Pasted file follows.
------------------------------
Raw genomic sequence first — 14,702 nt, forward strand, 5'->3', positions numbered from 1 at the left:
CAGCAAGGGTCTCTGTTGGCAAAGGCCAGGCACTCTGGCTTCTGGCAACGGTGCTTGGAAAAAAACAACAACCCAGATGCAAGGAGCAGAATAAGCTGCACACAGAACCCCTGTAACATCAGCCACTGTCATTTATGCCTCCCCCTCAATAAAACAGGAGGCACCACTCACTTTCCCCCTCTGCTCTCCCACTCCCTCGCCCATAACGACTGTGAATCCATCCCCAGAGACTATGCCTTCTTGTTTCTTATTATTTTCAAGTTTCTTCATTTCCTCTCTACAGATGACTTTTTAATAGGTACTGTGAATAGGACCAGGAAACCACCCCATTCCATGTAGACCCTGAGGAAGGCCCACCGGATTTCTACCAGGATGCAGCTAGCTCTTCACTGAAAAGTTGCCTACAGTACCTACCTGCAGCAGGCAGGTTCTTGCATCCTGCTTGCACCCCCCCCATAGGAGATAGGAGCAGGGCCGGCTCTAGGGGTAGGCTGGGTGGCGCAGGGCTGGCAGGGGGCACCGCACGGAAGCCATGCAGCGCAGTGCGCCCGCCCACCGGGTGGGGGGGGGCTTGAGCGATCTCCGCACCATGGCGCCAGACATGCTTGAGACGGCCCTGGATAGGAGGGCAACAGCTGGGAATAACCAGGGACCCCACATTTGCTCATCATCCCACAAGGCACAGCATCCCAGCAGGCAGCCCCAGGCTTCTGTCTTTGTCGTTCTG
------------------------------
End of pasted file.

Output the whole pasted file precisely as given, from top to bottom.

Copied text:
Raw genomic sequence first — 14,702 nt, forward strand, 5'->3', positions numbered from 1 at the left:
CAGCAAGGGTCTCTGTTGGCAAAGGCCAGGCACTCTGGCTTCTGGCAACGGTGCTTGGAAAAAAACAACAACCCAGATGCAAGGAGCAGAATAAGCTGCACACAGAACCCCTGTAACATCAGCCACTGTCATTTATGCCTCCCCCTCAATAAAACAGGAGGCACCACTCACTTTCCCCCTCTGCTCTCCCACTCCCTCGCCCATAACGACTGTGAATCCATCCCCAGAGACTATGCCTTCTTGTTTCTTATTATTTTCAAGTTTCTTCATTTCCTCTCTACAGATGACTTTTTAATAGGTACTGTGAATAGGACCAGGAAACCACCCCATTCCATGTAGACCCTGAGGAAGGCCCACCGGATTTCTACCAGGATGCAGCTAGCTCTTCACTGAAAAGTTGCCTACAGTACCTACCTGCAGCAGGCAGGTTCTTGCATCCTGCTTGCACCCCCCCCATAGGAGATAGGAGCAGGGCCGGCTCTAGGGGTAGGCTGGGTGGCGCAGGGCTGGCAGGGGGCACCGCACGGAAGCCATGCAGCGCAGTGCGCCCGCCCACCGGGTGGGGGGGGGCTTGAGCGATCTCCGCACCATGGCGCCAGACATGCTTGAGACGGCCCTGGATAGGAGGGCAACAGCTGGGAATAACCAGGGACCCCACATTTGCTCATCATCCCACAAGGCACAGCATCCCAGCAGGCAGCCCCAGGCTTCTGTCTTTGTCGTTCTG